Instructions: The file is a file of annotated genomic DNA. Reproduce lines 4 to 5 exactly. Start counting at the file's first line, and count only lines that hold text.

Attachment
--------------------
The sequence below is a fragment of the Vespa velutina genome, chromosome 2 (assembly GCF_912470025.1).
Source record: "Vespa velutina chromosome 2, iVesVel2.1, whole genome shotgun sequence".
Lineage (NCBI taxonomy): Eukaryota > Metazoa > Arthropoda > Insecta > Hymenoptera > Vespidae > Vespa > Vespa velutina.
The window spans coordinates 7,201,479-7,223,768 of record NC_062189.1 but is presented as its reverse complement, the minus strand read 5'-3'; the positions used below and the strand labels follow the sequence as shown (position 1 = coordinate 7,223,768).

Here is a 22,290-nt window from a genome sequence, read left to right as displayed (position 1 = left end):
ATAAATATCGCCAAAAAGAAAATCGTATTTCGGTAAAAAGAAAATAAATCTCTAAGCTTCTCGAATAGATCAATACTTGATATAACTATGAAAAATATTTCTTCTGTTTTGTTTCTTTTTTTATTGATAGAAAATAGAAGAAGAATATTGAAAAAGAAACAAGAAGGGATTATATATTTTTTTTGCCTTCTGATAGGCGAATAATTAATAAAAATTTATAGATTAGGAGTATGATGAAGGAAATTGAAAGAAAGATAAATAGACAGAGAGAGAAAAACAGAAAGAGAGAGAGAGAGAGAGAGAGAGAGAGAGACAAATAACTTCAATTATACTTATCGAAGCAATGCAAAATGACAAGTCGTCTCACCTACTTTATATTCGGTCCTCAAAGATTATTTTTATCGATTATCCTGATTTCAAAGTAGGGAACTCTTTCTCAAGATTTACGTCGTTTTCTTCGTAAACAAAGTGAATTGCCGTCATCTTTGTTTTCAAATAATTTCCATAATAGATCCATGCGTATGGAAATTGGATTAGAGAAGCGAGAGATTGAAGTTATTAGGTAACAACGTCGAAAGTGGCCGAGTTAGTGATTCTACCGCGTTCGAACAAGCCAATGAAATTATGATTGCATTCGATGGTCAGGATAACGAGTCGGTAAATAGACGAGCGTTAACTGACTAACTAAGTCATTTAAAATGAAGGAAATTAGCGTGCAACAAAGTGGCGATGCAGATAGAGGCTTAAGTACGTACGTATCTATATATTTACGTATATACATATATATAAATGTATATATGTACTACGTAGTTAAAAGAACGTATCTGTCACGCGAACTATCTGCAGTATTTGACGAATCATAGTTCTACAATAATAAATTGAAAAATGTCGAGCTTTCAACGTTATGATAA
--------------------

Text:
The window spans coordinates 7,201,479-7,223,768 of record NC_062189.1 but is presented as its reverse complement, the minus strand read 5'-3'; the positions used below and the strand labels follow the sequence as shown (position 1 = coordinate 7,223,768).

Here is a 22,290-nt window from a genome sequence, read left to right as displayed (position 1 = left end):